Boruto: Naruto Next Generations
by Amy McNulty,
How would you rate episode 66 of
Boruto: Naruto Next Generations ?
The small-screen adaptation of Boruto's feature film debut comes to a satisfying end this week. With Momoshiki defeated and Urashiki unaccounted for, life gradually returns to normal in the Hidden Leaf. Naruto is once again buried under a mountain of paperwork, Sasuke is preparing to head out on another journey, and the areas leveled by the invaders are steadily being rebuilt.
In light of the Otsutsukis' attack, the Chunin exams were officially canceled, meaning none of the examinees were able to advance to the next level. Although Boruto is able to make peace with Shikadai (who never seemed all that angry at him anyway), Shinki doesn't accept his apology quite as readily and expresses interest in a future rematch. Mitsuki has a rare check-in with Orochimaru and is lightly scolded for almost using Sage Jutsu in front of a large audience. However, his parent still encourages him to come home more often. With things finally calmed down, Naruto and Hinata surprise their children with a dual birthday party to make up for the ones Naruto missed. In the end, Boruto reiterates his desire to forge his own path, one independent of his father and grandfather. After the credits, Urashiki is seen brooding in front of the wreckage of the Divine Tree his brethren attempted to cultivate. Reasoning that Boruto may pose a threat to the Otsutsukis in the future, he decides to launch a preemptive strike.
In light of the plethora of game-changing events that occurred throughout this arc, it makes sense to devote an entire installment to the aftermath. As far as tying up loose ends goes, episode 66 certainly delivers. In addition to showing Boruto make amends with his peers for the shinobi gauntlet incident, this latest installment sets up a number of potentially interesting plot threads for future stories, such as Shinki's desire to fight Boruto, Boruto's vow to support Sarada's efforts at becoming Hokage, and Urashiki's resolve to go on the offensive. Strangely, in this version, Mitsuki doesn't reveal his parentage to his friends, so their discovery of his origins is likely to prove more narratively significant down the road. Everyone readily forgiving Boruto for his misconduct during the exams feels a touch unrealistic, but at the end of the day, this speaks to the strength of the friendships he's forged throughout the series.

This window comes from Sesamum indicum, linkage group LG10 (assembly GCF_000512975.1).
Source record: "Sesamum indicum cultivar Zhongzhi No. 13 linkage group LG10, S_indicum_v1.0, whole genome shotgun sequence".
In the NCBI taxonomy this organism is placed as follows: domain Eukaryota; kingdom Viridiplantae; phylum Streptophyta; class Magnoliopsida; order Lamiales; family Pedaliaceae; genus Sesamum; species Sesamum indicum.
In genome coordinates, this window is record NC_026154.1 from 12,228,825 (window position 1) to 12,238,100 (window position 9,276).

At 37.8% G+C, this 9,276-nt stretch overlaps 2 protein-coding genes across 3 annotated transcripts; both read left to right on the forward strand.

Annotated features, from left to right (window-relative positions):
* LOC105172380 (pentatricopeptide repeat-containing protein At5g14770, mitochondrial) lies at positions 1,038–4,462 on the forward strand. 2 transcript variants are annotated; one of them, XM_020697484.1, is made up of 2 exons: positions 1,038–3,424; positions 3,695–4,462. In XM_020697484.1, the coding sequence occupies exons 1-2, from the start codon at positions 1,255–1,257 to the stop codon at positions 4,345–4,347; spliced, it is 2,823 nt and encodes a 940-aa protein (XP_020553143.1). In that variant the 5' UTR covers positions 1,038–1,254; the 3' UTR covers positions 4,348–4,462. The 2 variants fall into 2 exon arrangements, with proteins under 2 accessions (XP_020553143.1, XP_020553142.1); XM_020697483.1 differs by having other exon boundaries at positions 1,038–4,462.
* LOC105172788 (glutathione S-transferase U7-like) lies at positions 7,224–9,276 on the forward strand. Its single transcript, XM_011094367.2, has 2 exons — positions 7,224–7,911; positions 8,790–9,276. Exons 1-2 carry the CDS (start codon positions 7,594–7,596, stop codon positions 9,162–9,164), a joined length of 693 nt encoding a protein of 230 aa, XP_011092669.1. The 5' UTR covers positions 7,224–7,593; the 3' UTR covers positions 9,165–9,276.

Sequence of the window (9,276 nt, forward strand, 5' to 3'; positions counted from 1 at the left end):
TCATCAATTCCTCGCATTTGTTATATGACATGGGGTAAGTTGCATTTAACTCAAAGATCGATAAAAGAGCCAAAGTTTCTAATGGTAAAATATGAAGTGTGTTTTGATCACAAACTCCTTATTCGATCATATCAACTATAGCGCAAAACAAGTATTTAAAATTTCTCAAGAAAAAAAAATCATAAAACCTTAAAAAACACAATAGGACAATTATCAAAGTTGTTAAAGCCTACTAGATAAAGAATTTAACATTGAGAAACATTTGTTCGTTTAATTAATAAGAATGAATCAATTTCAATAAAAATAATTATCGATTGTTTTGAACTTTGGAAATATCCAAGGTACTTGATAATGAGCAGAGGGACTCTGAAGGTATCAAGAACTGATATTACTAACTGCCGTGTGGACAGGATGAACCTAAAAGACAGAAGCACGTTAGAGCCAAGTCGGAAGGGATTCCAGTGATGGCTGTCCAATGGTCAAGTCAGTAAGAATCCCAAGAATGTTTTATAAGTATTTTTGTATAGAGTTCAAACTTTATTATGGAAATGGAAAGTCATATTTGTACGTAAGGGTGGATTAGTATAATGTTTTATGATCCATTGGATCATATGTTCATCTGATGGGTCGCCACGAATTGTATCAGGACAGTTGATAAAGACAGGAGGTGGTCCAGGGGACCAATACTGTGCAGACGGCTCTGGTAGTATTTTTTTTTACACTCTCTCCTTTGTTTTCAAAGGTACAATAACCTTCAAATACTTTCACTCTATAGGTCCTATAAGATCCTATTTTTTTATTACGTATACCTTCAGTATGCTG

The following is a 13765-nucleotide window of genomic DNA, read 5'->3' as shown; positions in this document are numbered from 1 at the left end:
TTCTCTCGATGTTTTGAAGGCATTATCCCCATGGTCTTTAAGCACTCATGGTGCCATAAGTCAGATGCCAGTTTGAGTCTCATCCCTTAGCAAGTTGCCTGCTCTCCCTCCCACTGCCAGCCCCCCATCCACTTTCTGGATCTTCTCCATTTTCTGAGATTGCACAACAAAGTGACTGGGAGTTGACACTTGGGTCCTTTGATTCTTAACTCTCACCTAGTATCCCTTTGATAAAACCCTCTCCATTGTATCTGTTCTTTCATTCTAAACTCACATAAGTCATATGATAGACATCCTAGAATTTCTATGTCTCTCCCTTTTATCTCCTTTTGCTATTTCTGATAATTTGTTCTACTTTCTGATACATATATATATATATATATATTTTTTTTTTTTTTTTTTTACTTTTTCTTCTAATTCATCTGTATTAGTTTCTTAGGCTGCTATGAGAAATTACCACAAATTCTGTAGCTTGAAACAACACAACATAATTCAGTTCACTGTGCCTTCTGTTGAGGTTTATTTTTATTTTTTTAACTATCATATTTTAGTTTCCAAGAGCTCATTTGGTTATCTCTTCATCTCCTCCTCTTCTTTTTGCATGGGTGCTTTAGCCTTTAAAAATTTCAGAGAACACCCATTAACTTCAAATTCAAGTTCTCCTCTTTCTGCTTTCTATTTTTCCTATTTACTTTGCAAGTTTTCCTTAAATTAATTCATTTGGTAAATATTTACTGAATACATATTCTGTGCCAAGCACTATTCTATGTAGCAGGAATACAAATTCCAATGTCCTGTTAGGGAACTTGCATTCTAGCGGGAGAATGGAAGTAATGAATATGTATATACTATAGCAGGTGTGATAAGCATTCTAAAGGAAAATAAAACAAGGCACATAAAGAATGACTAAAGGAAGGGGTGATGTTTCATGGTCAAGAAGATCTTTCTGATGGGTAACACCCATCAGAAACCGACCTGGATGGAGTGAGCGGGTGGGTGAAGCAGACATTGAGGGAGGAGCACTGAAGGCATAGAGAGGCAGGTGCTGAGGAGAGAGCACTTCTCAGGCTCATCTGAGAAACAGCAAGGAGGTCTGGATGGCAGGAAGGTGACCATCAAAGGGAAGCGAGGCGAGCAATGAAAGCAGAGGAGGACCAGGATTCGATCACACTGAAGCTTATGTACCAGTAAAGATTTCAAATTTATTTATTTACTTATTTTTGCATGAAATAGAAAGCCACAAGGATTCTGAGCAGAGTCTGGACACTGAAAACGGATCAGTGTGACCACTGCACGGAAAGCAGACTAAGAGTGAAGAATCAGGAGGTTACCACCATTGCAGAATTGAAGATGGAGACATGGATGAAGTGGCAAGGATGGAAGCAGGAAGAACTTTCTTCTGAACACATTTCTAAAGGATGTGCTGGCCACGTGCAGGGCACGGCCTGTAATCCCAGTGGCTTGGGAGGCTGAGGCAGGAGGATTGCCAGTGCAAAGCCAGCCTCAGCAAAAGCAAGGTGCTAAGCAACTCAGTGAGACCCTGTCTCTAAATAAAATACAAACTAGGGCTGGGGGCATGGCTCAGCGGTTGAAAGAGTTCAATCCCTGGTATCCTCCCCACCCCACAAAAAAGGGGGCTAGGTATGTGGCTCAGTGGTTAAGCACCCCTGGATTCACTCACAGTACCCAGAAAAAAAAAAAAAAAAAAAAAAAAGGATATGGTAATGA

While there's nothing amazing about this epilogue, the arc wouldn't feel complete without it. Both Boruto and Sarada make progress in their relationships with their fathers, Gaara and Shinki have a heart-to-heart (or whatever passes for one with them), and Boruto has more or less decided on a path for the future. Furthermore, with Urashiki currently plotting his revenge, the show now has a clearly defined master villain. Then again, the parent series changed its Big Bad several times, so it's entirely possible that Urashiki is only occupying this role temporarily.
As a full-circle conclusion to the show's longest arc yet, episode 66 may not have the oomph of more recent installments, but it's a necessary part of the story nonetheless. Even though the show looks to be transitioning back to side-stories for the foreseeable future, if this latest arc is any indication of what we can expect moving forward, we have a lot to look forward to.
Amy is an author who has loved anime for over two decades.
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